From the Desk of Jay Rainey – September 15, 2023

I am hardly an avid user of the social media platform formerly known as Twitter, but I can still remember two tweets from several years ago that made me laugh out loud. One was a post by the critically acclaimed writer (and former St. Louis resident) Patricia Lockwood to the highbrow literary quarterly The Paris Review: “So is Paris any good or not” (Wait for it…) The other, which I have referenced once before at MICDS, quoted an urban developer named Vince Graham: “I am, at the federal level, a libertarian; at the state level, a Republican; at the local level, a Democrat; with my family and friends, a socialist; and with my dog, a Marxist.” Graham’s quip popped into my mind upon reading The American Renaissance Is Already at Hand by David Brooks in last Thursday’s New York Times, and again on Monday night as I watched the perennially hapless New York Jets—even with future Hall of Famer Aaron Rodgers already out for the season—manage to upset the Buffalo Bills in overtime.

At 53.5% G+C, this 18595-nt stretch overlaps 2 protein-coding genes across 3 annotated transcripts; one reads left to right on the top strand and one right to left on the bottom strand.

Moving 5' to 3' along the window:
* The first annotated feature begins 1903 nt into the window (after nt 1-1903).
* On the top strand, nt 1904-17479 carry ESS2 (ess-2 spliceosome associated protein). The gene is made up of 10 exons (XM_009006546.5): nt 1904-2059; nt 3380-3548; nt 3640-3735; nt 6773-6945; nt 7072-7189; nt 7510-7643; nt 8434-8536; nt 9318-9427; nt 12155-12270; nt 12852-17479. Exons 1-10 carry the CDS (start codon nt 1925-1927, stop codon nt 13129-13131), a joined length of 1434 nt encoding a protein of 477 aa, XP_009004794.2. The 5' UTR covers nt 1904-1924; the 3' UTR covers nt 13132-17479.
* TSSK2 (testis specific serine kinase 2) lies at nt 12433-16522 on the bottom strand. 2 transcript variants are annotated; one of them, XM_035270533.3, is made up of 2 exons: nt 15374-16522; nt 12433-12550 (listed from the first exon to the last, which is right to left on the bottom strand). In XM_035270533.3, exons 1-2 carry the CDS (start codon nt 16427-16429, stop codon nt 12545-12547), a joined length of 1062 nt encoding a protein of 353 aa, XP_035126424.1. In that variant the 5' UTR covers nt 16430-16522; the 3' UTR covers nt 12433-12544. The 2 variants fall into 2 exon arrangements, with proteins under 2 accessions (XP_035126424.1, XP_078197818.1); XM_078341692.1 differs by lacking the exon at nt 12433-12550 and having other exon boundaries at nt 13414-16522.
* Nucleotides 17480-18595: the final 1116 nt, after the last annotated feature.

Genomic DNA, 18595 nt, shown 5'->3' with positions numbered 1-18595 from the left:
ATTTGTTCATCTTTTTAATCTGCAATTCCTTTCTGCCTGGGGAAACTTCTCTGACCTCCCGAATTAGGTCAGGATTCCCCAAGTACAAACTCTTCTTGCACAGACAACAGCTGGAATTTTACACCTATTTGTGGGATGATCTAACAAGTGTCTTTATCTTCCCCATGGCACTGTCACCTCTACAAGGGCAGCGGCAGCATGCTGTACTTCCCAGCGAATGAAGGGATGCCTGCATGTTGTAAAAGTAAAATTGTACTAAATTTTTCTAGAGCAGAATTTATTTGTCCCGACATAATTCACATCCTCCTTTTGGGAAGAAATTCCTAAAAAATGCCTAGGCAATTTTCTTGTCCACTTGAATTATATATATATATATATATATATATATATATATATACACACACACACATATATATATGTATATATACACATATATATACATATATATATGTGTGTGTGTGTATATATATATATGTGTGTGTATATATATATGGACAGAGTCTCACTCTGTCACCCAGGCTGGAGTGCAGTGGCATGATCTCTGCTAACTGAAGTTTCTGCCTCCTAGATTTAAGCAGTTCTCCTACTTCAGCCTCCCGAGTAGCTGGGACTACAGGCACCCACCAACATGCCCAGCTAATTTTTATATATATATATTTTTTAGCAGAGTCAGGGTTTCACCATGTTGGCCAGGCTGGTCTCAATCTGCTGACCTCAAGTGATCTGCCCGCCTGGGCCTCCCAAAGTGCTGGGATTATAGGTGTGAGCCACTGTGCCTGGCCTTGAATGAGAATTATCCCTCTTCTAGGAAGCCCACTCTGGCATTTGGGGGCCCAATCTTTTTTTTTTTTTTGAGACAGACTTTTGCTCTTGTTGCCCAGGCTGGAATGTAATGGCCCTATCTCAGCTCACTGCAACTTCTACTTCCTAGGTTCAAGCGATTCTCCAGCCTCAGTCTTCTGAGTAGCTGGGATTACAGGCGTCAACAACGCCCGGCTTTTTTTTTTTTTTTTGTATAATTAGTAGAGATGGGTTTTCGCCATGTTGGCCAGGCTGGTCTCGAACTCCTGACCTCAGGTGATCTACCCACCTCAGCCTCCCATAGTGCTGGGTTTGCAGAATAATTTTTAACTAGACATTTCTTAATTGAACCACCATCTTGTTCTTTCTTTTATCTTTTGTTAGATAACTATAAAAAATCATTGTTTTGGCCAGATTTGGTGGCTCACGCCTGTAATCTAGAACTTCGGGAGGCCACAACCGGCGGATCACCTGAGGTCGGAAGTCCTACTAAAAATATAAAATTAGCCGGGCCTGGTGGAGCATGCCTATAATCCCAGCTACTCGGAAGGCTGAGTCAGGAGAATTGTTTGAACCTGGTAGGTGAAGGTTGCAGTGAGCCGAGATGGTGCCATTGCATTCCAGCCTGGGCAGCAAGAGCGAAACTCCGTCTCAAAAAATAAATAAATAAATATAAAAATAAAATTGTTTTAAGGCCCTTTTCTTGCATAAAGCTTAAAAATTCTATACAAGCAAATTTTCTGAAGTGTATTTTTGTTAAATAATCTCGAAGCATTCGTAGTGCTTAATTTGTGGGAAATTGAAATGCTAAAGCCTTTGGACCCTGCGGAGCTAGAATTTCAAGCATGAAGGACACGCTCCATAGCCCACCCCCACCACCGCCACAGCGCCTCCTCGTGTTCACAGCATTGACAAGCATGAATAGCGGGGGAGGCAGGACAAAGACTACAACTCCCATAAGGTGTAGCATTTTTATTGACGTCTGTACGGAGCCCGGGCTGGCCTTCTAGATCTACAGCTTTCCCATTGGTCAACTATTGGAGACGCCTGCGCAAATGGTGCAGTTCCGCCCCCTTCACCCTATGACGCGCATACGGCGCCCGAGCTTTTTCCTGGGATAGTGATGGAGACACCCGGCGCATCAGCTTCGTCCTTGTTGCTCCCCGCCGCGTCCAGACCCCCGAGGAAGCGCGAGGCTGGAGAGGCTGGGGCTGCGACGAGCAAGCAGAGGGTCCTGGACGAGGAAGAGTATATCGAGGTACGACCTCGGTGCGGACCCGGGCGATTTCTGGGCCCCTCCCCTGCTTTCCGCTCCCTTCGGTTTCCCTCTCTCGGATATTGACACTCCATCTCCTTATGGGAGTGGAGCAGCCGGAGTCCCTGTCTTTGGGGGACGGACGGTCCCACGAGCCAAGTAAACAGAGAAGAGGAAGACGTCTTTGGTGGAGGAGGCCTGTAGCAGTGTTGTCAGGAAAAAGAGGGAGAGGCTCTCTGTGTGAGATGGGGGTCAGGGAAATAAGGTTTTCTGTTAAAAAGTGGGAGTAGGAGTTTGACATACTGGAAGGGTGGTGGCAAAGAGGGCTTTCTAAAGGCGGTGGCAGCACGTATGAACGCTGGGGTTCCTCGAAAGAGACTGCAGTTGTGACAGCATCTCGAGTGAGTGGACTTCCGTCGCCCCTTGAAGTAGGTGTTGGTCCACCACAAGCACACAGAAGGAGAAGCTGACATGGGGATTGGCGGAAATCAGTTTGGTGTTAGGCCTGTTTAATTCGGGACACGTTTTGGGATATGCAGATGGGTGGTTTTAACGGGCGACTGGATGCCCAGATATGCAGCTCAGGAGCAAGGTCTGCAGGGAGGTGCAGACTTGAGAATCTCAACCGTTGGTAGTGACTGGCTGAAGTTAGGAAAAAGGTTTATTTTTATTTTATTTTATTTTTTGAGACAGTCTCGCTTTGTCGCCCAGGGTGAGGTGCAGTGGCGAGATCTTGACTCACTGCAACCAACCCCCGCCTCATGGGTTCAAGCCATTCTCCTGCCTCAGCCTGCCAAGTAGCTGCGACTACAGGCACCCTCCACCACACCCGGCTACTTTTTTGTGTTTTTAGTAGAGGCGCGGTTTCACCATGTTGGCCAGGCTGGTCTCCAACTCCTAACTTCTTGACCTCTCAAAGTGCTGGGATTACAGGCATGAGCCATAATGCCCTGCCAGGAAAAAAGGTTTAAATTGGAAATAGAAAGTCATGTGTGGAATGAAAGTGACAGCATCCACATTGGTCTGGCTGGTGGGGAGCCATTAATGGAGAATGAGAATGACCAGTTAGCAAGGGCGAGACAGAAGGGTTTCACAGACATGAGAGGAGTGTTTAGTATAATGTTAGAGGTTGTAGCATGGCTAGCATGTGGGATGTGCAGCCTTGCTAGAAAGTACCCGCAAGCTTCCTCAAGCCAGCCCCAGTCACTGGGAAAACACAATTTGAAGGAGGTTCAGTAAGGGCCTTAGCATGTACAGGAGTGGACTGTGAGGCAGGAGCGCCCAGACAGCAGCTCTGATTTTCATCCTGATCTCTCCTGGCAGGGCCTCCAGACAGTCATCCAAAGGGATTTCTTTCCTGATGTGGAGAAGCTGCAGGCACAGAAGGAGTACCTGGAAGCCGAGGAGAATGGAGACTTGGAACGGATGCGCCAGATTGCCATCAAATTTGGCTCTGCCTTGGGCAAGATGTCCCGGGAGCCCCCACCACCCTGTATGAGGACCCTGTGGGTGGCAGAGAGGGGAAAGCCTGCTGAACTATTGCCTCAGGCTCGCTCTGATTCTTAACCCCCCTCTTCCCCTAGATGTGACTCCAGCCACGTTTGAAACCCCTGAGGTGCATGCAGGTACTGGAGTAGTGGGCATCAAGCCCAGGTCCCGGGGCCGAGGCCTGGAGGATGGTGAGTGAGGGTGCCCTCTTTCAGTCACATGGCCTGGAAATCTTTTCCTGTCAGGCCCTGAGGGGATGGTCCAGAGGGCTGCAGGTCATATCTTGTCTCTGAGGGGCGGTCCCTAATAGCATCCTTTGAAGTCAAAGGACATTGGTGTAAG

Brooks’ opinion piece, a love letter to one’s inner libertarian, contrasts fiscal policy in the United States and China, contending that the latter’s “centralized authoritarian control is incompatible with a wide-open, innovative, free-flowing modern economy,” whereas “there’s a lot of resilience and dynamism in America’s brand of broadly free market capitalism.” Point taken, inner libertarian, but I would submit by way of counterpoint the latest Green Bay Packers’ financial report, which is nothing if not a love letter to one’s inner socialist. The publicly-owned Packers (power to the people!), of whom fiscal transparency is required by law, recorded $610 million in revenue last year, a whopping 61% of which ($374.4 million) was attributable to “central revenue distribution from the NFL.” If professional football adhered strictly to principles of free market capitalism, I am relatively confident that Green Bay, the 161st-largest metropolitan statistical area in the United States, would not be the home of the second-winningest franchise in NFL history. I am equally confident that in such a world the New York Jets, whose local market includes 19.6 million potential fans, would not have been the underdogs in Monday night’s contest against the Buffalo Bills, whose market is less than six percent that size. I do not know whether Vince Graham would describe himself as a socialist with family and friends and professional sports teams, but I would not be surprised if he does.